Background: One-stage reconstruction with "thin perforator flaps" has been attempted to salvage limbs and restore function. The deep inferior epigastric perforator (DIEP) flap is a commonly utilized flap in breast reconstruction (BR). The purpose of this study is to present the versatility of DIEP flaps for the reconstruction of large defects of the extremities.
Methods Patients with large tissue defects on extremities who were treated with thin DIEP flaps from January 2016 to January 2018 were included. They were minimally followed up for 36 months. We analyzed the etiology and location of the soft tissue defect, flap design, anastomosis type, outcome, and complications. We also considered the technical differences in the DIEP flap between breast and extremity reconstruction.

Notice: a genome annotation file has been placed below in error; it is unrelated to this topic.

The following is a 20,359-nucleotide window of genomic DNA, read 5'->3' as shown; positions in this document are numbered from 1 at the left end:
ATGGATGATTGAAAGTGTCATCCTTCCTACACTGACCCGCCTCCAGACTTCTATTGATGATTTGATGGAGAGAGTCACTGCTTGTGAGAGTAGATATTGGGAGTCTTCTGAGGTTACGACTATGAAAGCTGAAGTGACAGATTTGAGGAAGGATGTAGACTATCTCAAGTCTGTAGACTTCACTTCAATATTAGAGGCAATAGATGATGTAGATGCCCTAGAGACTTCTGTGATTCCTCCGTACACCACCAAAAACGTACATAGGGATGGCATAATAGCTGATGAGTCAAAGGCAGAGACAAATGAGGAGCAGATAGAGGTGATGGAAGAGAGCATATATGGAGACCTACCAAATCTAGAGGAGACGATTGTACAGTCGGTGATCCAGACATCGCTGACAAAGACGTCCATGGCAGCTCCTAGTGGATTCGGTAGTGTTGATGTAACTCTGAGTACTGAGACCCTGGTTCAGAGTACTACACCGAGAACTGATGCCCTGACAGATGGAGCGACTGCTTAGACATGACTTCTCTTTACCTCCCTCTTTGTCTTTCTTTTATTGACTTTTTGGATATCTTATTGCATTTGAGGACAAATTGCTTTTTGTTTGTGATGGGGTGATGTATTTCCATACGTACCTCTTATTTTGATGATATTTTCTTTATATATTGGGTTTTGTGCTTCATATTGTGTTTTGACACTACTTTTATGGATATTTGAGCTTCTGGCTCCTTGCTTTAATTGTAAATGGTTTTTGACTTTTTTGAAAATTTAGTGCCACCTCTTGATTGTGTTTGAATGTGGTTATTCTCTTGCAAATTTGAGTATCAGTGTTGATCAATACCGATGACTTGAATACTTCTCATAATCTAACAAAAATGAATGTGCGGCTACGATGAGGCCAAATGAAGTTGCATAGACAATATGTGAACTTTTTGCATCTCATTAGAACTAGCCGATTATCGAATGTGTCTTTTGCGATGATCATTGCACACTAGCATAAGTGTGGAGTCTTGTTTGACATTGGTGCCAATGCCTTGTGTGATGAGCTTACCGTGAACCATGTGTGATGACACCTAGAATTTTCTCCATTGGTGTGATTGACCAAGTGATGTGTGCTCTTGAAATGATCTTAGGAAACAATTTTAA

Results Overall, six free DIEP flaps were included in the study. The flap size ranged from 15 × 12 to 30 × 16 cm 2 . All flaps were transversely designed similar to a traditional BR design. Three flaps were elevated with two perforators. Primary closure of the donor site was possible in all cases. Five flaps survived with no complications. However, partial necrosis occurred in one flap.
Conclusion A DIEP flap is not the first choice for soft tissue defects, but it should be considered for one-stage reconstruction of large defects when the circulation zone of the DIEP flap is considered. In addition, this flap has many advantages over other flaps such as provision of the largest skin paddle, low donor site morbidity with a concealed scar, versatile supercharging technique, and a long pedicle.